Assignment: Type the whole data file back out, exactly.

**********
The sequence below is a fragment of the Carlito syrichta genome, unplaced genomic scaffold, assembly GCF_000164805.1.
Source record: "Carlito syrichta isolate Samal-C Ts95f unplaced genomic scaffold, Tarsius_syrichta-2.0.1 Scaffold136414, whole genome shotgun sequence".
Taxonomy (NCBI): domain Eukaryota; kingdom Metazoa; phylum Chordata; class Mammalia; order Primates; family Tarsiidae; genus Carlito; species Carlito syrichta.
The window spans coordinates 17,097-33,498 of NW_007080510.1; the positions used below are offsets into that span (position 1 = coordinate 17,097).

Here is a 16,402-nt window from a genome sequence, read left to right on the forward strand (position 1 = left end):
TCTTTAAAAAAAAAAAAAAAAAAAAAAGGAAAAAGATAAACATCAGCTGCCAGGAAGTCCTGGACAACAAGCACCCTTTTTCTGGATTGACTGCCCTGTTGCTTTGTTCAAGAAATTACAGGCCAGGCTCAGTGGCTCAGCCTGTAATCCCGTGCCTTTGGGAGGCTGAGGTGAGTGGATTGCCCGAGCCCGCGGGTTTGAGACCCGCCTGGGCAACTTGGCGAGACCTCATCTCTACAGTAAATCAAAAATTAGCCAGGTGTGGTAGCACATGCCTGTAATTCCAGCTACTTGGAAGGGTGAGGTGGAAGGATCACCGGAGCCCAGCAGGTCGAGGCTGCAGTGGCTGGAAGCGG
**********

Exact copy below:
The sequence below is a fragment of the Carlito syrichta genome, unplaced genomic scaffold, assembly GCF_000164805.1.
Source record: "Carlito syrichta isolate Samal-C Ts95f unplaced genomic scaffold, Tarsius_syrichta-2.0.1 Scaffold136414, whole genome shotgun sequence".
Taxonomy (NCBI): domain Eukaryota; kingdom Metazoa; phylum Chordata; class Mammalia; order Primates; family Tarsiidae; genus Carlito; species Carlito syrichta.
The window spans coordinates 17,097-33,498 of NW_007080510.1; the positions used below are offsets into that span (position 1 = coordinate 17,097).

Here is a 16,402-nt window from a genome sequence, read left to right on the forward strand (position 1 = left end):
TCTTTAAAAAAAAAAAAAAAAAAAAAAGGAAAAAGATAAACATCAGCTGCCAGGAAGTCCTGGACAACAAGCACCCTTTTTCTGGATTGACTGCCCTGTTGCTTTGTTCAAGAAATTACAGGCCAGGCTCAGTGGCTCAGCCTGTAATCCCGTGCCTTTGGGAGGCTGAGGTGAGTGGATTGCCCGAGCCCGCGGGTTTGAGACCCGCCTGGGCAACTTGGCGAGACCTCATCTCTACAGTAAATCAAAAATTAGCCAGGTGTGGTAGCACATGCCTGTAATTCCAGCTACTTGGAAGGGTGAGGTGGAAGGATCACCGGAGCCCAGCAGGTCGAGGCTGCAGTGGCTGGAAGCGG